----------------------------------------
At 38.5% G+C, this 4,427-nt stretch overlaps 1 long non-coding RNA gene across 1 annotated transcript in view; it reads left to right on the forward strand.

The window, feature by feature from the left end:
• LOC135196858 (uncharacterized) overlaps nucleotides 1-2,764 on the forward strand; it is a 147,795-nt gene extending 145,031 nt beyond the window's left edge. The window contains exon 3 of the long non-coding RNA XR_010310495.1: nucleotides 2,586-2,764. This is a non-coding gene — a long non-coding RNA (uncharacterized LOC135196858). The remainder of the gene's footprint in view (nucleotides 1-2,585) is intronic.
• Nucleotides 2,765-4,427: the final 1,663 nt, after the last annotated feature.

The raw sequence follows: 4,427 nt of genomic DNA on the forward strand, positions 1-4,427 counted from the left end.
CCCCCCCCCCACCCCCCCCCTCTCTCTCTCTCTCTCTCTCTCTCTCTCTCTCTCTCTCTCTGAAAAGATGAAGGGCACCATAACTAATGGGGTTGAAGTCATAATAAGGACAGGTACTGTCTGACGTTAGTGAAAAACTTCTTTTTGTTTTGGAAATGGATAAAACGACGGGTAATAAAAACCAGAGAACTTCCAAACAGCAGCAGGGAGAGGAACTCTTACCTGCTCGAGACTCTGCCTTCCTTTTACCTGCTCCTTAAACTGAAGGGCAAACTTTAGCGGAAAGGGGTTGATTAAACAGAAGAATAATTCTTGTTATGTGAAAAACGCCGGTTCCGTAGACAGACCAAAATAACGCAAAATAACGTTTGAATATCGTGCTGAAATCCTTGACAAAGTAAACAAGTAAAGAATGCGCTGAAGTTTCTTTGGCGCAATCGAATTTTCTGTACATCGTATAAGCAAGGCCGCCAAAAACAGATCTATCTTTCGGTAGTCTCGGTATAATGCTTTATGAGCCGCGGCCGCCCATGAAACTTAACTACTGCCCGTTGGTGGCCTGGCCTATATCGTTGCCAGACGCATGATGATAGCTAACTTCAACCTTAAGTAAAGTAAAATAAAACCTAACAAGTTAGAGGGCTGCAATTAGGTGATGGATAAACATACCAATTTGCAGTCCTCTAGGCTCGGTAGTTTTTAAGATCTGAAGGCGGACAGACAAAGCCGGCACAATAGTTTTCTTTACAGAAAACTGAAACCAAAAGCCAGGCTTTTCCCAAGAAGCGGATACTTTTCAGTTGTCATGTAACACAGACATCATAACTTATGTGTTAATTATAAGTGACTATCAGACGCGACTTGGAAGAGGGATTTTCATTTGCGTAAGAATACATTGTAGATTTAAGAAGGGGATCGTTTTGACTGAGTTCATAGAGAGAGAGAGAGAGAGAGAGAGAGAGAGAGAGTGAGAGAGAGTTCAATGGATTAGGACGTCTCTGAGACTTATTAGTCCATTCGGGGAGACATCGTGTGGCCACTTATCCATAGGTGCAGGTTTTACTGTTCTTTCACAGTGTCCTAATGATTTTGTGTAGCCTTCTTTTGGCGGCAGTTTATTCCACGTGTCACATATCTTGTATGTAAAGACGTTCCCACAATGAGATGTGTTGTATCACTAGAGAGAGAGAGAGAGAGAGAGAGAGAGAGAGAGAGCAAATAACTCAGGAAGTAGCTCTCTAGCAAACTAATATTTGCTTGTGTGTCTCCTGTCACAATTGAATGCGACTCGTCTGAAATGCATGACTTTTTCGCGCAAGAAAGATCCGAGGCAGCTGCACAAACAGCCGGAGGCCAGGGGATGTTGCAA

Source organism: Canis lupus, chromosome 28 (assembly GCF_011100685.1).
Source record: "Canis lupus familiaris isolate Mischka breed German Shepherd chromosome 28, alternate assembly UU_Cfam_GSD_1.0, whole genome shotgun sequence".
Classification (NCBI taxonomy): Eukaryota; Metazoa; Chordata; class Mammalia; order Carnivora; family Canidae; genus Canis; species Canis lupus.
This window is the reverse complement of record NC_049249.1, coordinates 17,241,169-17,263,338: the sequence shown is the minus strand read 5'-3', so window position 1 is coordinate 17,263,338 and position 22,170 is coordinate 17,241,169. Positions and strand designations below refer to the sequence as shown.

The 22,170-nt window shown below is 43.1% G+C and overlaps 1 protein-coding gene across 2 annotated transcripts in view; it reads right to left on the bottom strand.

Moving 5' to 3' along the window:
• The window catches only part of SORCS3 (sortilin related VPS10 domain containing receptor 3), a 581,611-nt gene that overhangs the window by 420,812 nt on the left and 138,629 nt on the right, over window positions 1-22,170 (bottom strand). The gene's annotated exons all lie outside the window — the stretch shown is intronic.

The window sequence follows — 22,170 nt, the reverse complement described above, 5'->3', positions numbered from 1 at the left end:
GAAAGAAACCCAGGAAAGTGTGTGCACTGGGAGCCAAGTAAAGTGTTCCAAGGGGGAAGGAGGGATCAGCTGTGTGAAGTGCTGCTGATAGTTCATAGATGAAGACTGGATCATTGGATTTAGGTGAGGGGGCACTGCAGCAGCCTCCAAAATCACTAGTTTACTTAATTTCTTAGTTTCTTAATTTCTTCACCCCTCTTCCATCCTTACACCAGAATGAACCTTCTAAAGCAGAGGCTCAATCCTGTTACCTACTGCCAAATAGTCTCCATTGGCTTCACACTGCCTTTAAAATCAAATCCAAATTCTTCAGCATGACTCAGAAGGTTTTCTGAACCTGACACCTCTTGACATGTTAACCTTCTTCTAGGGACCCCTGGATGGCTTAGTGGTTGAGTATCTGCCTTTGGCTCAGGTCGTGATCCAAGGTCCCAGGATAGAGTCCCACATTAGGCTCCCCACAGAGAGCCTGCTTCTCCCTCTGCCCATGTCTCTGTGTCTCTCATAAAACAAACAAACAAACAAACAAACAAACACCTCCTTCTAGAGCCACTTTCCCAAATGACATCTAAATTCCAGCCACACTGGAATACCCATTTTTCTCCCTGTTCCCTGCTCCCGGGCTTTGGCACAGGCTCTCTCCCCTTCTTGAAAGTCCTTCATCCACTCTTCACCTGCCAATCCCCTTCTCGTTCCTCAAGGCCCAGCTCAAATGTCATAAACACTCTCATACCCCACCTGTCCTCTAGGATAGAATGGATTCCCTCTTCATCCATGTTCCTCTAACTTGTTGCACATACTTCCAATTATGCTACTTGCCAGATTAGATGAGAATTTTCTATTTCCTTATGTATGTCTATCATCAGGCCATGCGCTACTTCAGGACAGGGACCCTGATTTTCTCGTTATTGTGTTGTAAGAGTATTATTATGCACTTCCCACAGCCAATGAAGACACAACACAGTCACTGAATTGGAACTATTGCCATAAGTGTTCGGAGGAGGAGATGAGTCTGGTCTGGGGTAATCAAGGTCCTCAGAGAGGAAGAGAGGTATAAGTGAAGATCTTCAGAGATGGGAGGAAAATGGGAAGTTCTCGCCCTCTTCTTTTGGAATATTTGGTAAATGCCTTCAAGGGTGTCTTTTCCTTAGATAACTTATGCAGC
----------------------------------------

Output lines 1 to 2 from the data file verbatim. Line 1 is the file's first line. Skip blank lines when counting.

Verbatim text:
At 38.5% G+C, this 4,427-nt stretch overlaps 1 long non-coding RNA gene across 1 annotated transcript in view; it reads left to right on the forward strand.

The window, feature by feature from the left end: